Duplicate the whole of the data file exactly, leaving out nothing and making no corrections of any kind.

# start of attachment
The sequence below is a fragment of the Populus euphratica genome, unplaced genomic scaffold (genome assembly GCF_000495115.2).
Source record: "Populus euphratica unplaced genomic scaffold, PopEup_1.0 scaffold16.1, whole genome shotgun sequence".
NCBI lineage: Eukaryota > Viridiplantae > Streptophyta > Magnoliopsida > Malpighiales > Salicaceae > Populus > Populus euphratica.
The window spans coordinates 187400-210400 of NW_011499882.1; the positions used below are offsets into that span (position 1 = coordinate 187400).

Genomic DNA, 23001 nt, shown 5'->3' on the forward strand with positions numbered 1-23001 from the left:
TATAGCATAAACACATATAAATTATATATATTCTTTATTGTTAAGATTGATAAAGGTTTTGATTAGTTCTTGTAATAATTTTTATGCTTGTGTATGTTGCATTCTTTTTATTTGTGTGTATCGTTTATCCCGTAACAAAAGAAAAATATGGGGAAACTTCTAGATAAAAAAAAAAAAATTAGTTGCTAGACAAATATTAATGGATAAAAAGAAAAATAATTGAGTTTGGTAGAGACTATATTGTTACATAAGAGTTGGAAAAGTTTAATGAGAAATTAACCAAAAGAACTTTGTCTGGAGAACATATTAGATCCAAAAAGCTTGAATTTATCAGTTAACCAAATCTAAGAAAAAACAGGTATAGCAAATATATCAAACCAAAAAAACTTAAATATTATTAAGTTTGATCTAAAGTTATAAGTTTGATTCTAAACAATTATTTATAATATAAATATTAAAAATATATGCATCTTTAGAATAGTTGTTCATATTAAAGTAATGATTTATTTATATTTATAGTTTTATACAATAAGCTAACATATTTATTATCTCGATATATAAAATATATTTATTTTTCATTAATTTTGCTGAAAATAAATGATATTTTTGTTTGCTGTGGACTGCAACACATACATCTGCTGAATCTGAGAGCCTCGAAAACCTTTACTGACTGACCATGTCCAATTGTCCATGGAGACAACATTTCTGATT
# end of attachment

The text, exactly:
The sequence below is a fragment of the Populus euphratica genome, unplaced genomic scaffold (genome assembly GCF_000495115.2).
Source record: "Populus euphratica unplaced genomic scaffold, PopEup_1.0 scaffold16.1, whole genome shotgun sequence".
NCBI lineage: Eukaryota > Viridiplantae > Streptophyta > Magnoliopsida > Malpighiales > Salicaceae > Populus > Populus euphratica.
The window spans coordinates 187400-210400 of NW_011499882.1; the positions used below are offsets into that span (position 1 = coordinate 187400).

Genomic DNA, 23001 nt, shown 5'->3' on the forward strand with positions numbered 1-23001 from the left:
TATAGCATAAACACATATAAATTATATATATTCTTTATTGTTAAGATTGATAAAGGTTTTGATTAGTTCTTGTAATAATTTTTATGCTTGTGTATGTTGCATTCTTTTTATTTGTGTGTATCGTTTATCCCGTAACAAAAGAAAAATATGGGGAAACTTCTAGATAAAAAAAAAAAAATTAGTTGCTAGACAAATATTAATGGATAAAAAGAAAAATAATTGAGTTTGGTAGAGACTATATTGTTACATAAGAGTTGGAAAAGTTTAATGAGAAATTAACCAAAAGAACTTTGTCTGGAGAACATATTAGATCCAAAAAGCTTGAATTTATCAGTTAACCAAATCTAAGAAAAAACAGGTATAGCAAATATATCAAACCAAAAAAACTTAAATATTATTAAGTTTGATCTAAAGTTATAAGTTTGATTCTAAACAATTATTTATAATATAAATATTAAAAATATATGCATCTTTAGAATAGTTGTTCATATTAAAGTAATGATTTATTTATATTTATAGTTTTATACAATAAGCTAACATATTTATTATCTCGATATATAAAATATATTTATTTTTCATTAATTTTGCTGAAAATAAATGATATTTTTGTTTGCTGTGGACTGCAACACATACATCTGCTGAATCTGAGAGCCTCGAAAACCTTTACTGACTGACCATGTCCAATTGTCCATGGAGACAACATTTCTGATT